Radeon HD 4850 Vs. GeForce GTS 250: Non-Reference Battle

The Gigabyte GV-N250ZL-1GI: ZL Stands For Zalman

Unlike the somewhat marketing-driven name Matrix, Zalman needs no introduction for most of our readers. For those of you who aren’t in the know, Zalman is a renowned company in the business of making excellent, quiet heatsinks and coolers, among other things. So right out of the gate, just by looking at the massive cooler on the GV-N250ZL-1GI, a person could get the impression that this card is all about cooling. However, there is more here than meets the eye, as Gigabyte has further differentiated this non-reference card by applying its proprietary Ultra Durable VGA feature.

Ultra Durable VGA is the graphics card counterpart to Gigabyte’s Ultra Durable 3 feature set on on some of Gigabyte’s motherboards. We’ve covered the motherboard implementation and performance in this piece

To make a long story short, Ultra Durable VGA is a marketing name for a very similar list of extras: 2 oz. of copper on the PCB, tier-one Samsung or Hynix memory, Japan-made solid capacitors, ferrite core chokes, and low RDS (on) MOSFETs. The tangible benefits that Gigabyte claims Ultra Durable VGA offers is a 5% to 10% lower GPU temperature, a 10% to 30% increase in overclocking ability, and a 10% to 30% reduction in power-switching loss. We’re very interested to see if any of these claims will materialize when we overclock the GV-N250ZL-1GI.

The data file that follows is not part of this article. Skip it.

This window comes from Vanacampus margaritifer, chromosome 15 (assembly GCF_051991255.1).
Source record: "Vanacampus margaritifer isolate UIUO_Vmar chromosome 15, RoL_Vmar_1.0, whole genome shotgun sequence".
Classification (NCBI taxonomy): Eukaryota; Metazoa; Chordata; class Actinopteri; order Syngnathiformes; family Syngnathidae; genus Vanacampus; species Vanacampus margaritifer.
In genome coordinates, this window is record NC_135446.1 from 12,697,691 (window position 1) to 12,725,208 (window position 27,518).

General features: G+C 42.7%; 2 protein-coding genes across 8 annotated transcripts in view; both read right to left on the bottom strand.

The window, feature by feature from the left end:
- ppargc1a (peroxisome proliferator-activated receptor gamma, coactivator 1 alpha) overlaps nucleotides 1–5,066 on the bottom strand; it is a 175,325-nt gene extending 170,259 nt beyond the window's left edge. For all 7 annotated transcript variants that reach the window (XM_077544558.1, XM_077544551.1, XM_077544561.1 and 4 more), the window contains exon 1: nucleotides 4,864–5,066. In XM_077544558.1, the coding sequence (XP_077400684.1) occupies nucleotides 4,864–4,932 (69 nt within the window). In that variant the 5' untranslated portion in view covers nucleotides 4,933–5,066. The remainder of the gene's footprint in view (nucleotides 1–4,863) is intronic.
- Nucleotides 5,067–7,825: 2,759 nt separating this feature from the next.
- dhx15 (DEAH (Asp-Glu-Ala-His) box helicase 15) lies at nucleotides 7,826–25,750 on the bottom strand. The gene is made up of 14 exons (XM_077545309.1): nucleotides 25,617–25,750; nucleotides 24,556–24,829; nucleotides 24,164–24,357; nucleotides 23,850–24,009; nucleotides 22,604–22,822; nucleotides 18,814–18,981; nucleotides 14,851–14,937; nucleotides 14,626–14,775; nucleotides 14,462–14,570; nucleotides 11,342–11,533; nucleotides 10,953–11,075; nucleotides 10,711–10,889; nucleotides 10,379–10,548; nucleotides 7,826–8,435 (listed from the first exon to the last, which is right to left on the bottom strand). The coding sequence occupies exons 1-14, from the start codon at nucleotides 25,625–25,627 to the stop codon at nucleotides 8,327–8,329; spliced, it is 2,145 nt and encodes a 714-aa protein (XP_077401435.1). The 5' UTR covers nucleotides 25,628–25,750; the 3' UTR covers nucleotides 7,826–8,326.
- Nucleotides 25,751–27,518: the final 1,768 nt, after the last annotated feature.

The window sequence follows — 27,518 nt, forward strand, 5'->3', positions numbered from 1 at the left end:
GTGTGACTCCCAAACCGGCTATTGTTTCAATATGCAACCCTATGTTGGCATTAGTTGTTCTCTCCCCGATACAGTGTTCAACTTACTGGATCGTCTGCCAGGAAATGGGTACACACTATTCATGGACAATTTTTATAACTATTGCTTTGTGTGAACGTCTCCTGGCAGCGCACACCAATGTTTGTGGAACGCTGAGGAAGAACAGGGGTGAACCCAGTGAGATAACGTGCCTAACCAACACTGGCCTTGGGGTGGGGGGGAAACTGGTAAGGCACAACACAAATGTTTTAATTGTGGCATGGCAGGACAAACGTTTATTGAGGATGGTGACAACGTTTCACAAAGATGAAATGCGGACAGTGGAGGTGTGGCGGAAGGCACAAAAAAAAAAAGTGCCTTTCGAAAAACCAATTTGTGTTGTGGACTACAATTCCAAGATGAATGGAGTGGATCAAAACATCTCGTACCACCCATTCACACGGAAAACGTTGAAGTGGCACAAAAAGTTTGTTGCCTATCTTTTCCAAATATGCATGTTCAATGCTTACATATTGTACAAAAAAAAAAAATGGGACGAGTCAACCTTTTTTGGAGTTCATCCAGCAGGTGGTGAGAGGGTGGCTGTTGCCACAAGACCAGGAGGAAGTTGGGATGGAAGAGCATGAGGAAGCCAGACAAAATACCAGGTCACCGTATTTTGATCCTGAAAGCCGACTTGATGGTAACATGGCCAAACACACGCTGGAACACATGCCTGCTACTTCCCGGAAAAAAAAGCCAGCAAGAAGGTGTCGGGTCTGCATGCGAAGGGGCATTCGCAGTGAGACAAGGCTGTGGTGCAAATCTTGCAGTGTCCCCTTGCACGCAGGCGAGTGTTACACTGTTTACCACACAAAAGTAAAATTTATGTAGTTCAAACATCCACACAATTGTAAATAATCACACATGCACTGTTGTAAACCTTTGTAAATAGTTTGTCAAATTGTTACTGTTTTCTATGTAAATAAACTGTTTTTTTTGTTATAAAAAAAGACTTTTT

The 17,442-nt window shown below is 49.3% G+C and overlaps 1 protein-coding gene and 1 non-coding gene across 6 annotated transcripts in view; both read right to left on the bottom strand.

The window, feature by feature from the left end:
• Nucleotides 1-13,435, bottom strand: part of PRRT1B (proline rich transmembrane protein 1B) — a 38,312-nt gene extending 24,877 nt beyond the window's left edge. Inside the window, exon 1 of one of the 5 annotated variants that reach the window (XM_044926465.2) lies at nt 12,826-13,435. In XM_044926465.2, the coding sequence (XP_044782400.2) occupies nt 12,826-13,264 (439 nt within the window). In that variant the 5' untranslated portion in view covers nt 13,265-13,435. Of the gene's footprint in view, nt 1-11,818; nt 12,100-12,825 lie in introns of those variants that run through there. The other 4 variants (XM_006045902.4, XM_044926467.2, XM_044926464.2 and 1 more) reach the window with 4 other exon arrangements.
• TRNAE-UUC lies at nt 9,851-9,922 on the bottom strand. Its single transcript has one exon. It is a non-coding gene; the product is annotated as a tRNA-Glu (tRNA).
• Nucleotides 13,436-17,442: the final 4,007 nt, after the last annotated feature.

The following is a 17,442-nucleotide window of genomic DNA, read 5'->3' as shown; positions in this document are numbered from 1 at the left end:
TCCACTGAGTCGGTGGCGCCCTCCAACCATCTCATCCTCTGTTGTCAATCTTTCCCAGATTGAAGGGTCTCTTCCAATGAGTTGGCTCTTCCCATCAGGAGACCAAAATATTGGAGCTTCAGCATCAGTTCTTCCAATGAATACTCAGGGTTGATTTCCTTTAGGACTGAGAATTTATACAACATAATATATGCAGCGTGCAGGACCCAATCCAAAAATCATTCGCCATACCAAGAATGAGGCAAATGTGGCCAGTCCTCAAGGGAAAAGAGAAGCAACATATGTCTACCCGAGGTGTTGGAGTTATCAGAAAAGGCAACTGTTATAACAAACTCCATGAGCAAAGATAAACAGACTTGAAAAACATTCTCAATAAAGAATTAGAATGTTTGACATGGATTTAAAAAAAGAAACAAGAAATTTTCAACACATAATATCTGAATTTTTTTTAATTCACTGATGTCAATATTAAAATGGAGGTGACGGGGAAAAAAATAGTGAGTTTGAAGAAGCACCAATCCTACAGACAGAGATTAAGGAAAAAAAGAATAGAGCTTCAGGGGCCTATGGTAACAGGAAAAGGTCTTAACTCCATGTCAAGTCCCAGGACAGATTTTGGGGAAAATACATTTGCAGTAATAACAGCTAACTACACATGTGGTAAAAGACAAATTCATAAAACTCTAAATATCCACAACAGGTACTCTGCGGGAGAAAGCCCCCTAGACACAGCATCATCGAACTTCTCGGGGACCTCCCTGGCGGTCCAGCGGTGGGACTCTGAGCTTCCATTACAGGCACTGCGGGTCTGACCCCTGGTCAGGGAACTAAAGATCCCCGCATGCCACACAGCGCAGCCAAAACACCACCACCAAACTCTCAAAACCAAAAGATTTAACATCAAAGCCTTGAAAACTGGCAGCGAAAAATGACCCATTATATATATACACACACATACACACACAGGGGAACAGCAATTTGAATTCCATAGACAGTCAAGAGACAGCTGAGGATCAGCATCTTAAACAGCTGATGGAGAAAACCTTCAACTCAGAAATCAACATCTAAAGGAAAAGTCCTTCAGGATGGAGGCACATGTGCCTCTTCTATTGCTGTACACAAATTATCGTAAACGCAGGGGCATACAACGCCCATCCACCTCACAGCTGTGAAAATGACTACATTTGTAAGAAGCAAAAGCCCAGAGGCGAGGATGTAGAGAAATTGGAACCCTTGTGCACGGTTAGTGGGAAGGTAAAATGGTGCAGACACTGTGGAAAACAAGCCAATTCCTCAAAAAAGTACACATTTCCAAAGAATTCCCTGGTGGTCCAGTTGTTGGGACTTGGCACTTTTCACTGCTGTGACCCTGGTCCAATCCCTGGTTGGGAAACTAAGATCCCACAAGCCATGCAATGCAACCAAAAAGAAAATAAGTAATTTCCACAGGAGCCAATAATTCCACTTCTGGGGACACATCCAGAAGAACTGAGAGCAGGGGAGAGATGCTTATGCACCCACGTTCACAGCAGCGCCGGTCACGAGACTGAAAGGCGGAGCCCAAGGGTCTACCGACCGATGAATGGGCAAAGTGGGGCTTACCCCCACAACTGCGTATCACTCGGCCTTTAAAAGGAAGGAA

Gigabyte also chose to redesign its PCB instead of just adding the Ultra Durable VGA features to Nvidia’s reference design.

The card is small for a GeForce GTS 250, with the PCB just under 8.5" (about an inch less than the Asus EAH4850 MT). Like its Radeon counterpart, Gigabyte’s GeForce GTS 250 requires a single six-pin PCIe power cable. Gigabyte chose to max out the card’s performance potential with a full gigabyte of RAM, which may impact game performance in titles that rely heavily on the frame buffer. On the downside, Gigabyte chose to only include a single SLI connector on the top of the card, eliminating the possibility of running three GV-N250ZL-1GI cards in 3-way SLI. While this is a theoretical feature loss compared to Nvidia’s reference card, I’m not sure how many folks would realistically want to run three of these cards in tandem, as there are better options out there for that kind of budget.

The default clock speeds for the Gigabyte GV-N250ZL-1GI are 738 MHz on the GPU, 1,836 MHz on the shaders, and 2,200 MHz on the memory. Once again, these are exactly the same as the reference GeForce GTS 250 speeds.

The card has somewhat unique outputs, as Gigabyte has chosen to place an HDMI output, a VGA output, and a single dual-link DVI output on the card. Like the Asus card without two dual-link DVI outputs, the GV-N250ZL-1GI can’t handle two 30” 2650 x 1600 monitors at the same time, but I'm going to go out on a limb and say that a person with two 30" monitors can probably afford a much higher-end card than this. As usual, only two of the three video outputs can be used at any one time.

  • rags_20
    In the second picture of the 4850, the card can be seen bent due to the weight.
  • rags_20
    The Gigabyte would be more effective with 2 fans.
  • tuannguyen
    rags_20In the second picture of the 4850, the card can be seen bent due to the weight.
    Hi rags_20 -

    Actually, the appearance of the card in that picture is caused by barrel or pincushion distortion of the lens used to take the photo. The card itself isn't bent.

    / Tuan
  • jebusv20